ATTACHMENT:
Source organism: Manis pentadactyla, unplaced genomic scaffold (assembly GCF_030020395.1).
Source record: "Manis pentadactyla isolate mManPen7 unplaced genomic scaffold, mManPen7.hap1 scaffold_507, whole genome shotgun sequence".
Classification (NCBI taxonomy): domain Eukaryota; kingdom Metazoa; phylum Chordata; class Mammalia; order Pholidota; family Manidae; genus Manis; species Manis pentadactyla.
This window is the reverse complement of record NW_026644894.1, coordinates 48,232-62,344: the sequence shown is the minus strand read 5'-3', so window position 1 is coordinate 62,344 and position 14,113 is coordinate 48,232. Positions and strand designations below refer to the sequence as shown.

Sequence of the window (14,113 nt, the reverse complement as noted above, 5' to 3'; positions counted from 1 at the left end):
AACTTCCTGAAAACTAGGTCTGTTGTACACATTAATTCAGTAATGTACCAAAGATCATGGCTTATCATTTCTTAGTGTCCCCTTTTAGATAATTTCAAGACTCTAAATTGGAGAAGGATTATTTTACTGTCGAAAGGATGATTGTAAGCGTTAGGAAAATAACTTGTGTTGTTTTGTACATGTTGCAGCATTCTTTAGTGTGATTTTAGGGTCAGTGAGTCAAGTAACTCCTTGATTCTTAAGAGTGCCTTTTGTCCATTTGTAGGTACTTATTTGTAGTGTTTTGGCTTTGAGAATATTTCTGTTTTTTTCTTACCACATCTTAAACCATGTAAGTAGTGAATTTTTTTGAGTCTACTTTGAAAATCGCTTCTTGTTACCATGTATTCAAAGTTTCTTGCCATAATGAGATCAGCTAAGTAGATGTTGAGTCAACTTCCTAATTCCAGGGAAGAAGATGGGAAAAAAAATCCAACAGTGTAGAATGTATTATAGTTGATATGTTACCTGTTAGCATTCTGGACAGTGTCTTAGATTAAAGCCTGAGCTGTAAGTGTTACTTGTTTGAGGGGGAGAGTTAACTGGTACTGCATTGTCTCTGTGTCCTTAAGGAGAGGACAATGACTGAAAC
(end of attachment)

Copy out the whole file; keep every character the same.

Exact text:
Source organism: Manis pentadactyla, unplaced genomic scaffold (assembly GCF_030020395.1).
Source record: "Manis pentadactyla isolate mManPen7 unplaced genomic scaffold, mManPen7.hap1 scaffold_507, whole genome shotgun sequence".
Classification (NCBI taxonomy): domain Eukaryota; kingdom Metazoa; phylum Chordata; class Mammalia; order Pholidota; family Manidae; genus Manis; species Manis pentadactyla.
This window is the reverse complement of record NW_026644894.1, coordinates 48,232-62,344: the sequence shown is the minus strand read 5'-3', so window position 1 is coordinate 62,344 and position 14,113 is coordinate 48,232. Positions and strand designations below refer to the sequence as shown.

Sequence of the window (14,113 nt, the reverse complement as noted above, 5' to 3'; positions counted from 1 at the left end):
AACTTCCTGAAAACTAGGTCTGTTGTACACATTAATTCAGTAATGTACCAAAGATCATGGCTTATCATTTCTTAGTGTCCCCTTTTAGATAATTTCAAGACTCTAAATTGGAGAAGGATTATTTTACTGTCGAAAGGATGATTGTAAGCGTTAGGAAAATAACTTGTGTTGTTTTGTACATGTTGCAGCATTCTTTAGTGTGATTTTAGGGTCAGTGAGTCAAGTAACTCCTTGATTCTTAAGAGTGCCTTTTGTCCATTTGTAGGTACTTATTTGTAGTGTTTTGGCTTTGAGAATATTTCTGTTTTTTTCTTACCACATCTTAAACCATGTAAGTAGTGAATTTTTTTGAGTCTACTTTGAAAATCGCTTCTTGTTACCATGTATTCAAAGTTTCTTGCCATAATGAGATCAGCTAAGTAGATGTTGAGTCAACTTCCTAATTCCAGGGAAGAAGATGGGAAAAAAAATCCAACAGTGTAGAATGTATTATAGTTGATATGTTACCTGTTAGCATTCTGGACAGTGTCTTAGATTAAAGCCTGAGCTGTAAGTGTTACTTGTTTGAGGGGGAGAGTTAACTGGTACTGCATTGTCTCTGTGTCCTTAAGGAGAGGACAATGACTGAAAC